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Saturday, September 01, 2012


by Lex Runciman

Image source: IRN

Seventeen people were beheaded as punishment for a mixed-gender party in Musa Qala in Helmand - a village battered by fierce fighting between coalition forces and the Taleban. --New Zealand Herald

Like music, this name, a distant place.
Story, Musa, muse – my small education
trying for connection.
Seventeen beheaded bodies
found, we are told now, in this place.
Because they sought a fever and release,
intensity and company.  They wanted to dance.

Graceful, the passive voice, no who did what,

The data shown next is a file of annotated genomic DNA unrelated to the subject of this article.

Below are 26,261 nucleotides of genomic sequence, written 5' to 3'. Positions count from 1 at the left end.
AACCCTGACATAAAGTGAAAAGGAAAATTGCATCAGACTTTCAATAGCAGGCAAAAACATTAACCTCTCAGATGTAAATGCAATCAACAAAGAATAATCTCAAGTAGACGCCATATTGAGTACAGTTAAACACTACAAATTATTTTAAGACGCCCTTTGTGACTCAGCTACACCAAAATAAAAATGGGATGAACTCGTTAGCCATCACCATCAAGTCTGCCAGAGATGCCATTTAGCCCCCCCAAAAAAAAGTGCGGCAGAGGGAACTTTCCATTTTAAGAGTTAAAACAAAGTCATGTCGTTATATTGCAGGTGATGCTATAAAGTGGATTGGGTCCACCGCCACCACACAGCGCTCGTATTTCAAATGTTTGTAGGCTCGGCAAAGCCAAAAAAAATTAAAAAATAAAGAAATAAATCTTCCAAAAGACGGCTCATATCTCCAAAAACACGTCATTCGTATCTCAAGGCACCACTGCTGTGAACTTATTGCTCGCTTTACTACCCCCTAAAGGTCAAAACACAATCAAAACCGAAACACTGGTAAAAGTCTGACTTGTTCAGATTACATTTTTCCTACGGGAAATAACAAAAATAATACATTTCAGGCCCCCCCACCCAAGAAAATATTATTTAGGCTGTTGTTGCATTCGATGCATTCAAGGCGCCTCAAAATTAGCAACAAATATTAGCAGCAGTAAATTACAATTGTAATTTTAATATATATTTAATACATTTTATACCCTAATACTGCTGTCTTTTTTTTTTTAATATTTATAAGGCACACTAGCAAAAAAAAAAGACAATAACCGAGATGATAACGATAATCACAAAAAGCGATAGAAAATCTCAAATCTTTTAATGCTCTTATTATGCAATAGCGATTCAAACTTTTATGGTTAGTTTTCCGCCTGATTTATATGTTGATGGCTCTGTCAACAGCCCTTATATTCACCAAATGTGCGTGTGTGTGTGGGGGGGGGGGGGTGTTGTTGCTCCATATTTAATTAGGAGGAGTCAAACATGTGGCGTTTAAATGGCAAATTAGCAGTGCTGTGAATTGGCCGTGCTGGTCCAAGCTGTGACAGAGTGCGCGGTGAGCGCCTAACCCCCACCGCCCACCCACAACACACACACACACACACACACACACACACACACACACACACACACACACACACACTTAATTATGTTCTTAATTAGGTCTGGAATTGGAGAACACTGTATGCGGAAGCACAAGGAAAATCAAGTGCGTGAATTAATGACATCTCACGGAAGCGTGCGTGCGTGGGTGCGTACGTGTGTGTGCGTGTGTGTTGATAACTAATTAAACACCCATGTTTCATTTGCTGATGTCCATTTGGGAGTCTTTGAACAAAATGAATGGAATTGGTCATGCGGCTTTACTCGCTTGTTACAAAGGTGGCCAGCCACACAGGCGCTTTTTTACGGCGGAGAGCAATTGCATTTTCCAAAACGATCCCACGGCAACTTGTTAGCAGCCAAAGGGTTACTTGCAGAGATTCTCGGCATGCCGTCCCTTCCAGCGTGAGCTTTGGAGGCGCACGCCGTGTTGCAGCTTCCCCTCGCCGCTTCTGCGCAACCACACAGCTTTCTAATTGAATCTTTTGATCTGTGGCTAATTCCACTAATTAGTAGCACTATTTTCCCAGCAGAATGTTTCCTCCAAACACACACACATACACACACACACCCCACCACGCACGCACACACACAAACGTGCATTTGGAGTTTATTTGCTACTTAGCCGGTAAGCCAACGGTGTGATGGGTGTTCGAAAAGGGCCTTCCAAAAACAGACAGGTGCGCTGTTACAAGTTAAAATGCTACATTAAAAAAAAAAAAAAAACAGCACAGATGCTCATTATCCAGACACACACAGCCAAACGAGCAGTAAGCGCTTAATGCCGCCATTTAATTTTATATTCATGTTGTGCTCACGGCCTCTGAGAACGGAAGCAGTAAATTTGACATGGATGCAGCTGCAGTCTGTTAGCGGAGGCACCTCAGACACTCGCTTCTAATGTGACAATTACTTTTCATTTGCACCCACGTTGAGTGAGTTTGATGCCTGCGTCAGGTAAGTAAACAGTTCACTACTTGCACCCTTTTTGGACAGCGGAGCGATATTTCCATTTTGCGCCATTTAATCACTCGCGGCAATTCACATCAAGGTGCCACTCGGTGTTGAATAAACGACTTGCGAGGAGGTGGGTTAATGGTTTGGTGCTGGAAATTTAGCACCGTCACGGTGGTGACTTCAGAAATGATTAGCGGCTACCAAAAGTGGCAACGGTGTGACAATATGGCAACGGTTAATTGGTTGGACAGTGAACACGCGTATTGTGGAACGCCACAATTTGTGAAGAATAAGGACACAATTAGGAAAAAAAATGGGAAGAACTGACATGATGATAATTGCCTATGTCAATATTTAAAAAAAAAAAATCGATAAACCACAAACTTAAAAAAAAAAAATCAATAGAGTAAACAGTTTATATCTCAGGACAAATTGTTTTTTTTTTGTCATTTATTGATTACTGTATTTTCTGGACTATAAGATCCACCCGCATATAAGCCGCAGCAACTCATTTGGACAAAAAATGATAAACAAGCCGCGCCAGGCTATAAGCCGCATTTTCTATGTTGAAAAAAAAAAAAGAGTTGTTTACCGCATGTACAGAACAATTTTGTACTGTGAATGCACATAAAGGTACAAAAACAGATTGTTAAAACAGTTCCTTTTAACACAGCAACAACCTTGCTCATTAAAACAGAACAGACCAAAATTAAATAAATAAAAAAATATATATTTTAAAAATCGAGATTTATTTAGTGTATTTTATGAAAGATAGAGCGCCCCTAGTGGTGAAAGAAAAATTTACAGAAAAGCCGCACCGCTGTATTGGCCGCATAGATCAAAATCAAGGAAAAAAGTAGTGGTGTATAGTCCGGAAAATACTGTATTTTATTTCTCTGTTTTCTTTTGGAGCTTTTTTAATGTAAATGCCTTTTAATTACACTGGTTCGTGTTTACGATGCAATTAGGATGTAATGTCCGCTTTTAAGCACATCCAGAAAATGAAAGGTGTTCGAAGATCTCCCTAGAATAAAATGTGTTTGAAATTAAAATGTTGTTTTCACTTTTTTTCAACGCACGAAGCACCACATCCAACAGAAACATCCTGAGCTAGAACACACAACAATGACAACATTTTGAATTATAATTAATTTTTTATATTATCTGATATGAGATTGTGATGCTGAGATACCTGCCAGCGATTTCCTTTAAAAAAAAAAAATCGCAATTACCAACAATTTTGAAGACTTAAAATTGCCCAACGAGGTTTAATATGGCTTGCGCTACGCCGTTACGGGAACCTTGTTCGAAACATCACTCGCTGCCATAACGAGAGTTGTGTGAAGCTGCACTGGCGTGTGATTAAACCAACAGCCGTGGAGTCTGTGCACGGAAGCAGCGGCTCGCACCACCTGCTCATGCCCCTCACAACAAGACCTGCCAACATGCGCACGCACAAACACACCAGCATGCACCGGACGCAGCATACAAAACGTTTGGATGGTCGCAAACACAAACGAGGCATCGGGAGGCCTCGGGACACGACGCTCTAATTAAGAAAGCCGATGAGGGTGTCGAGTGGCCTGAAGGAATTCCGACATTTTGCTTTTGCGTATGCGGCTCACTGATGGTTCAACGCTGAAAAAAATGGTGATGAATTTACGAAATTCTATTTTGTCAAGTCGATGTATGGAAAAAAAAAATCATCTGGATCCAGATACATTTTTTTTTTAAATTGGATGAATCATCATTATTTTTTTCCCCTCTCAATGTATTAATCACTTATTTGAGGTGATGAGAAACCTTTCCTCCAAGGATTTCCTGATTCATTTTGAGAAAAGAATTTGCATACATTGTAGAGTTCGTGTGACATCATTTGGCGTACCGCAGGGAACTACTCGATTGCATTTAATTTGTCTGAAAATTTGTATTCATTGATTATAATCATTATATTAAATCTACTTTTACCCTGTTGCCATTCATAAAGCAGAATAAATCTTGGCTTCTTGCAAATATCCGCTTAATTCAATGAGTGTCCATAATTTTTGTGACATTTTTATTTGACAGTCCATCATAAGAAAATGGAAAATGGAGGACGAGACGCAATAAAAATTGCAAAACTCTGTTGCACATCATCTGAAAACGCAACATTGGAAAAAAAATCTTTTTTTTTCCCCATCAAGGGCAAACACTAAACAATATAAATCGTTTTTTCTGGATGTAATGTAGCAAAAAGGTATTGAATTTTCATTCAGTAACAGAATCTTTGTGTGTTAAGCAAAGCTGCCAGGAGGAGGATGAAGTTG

and we do not want to imagine being
that person drawn by its smell to a room,
smell blood-sweet and nauseous, fear
rising in the gullet, sound of flies, a hot place
but green along the river, Musa Qala,
Fortress of Moses.

Through this doorway
passed human arms and hands carrying a body
shot in the dark, decapitated, the intimate
bone-and-flesh effort that took,
seventeen times hands and arms full,
hands and arms emptied.
Windows shut, quiet room.

The bodies wrapped and red.
It must be I am now past outrage.
Who are these stilled, no urgencies of wish,
all song and wonder stopped?
How do I know them?
How to say this – where do we look?
Where are their heads?

Today, this early morning not in any news,
my window open a few inches
into August just gone, I want to say
the truth is – and I stop, the sentence
as unfinished as summer for every deciduous leaf,
breeze desultory with wheat chaff,
sun slanting in, listening, waiting, seeing it all.

Lex Runciman is a professor at Linfield College, in Oregon.  He has published four books including most recently, Starting from Anywhere, from Salmon Poetry (Ireland) in 2009.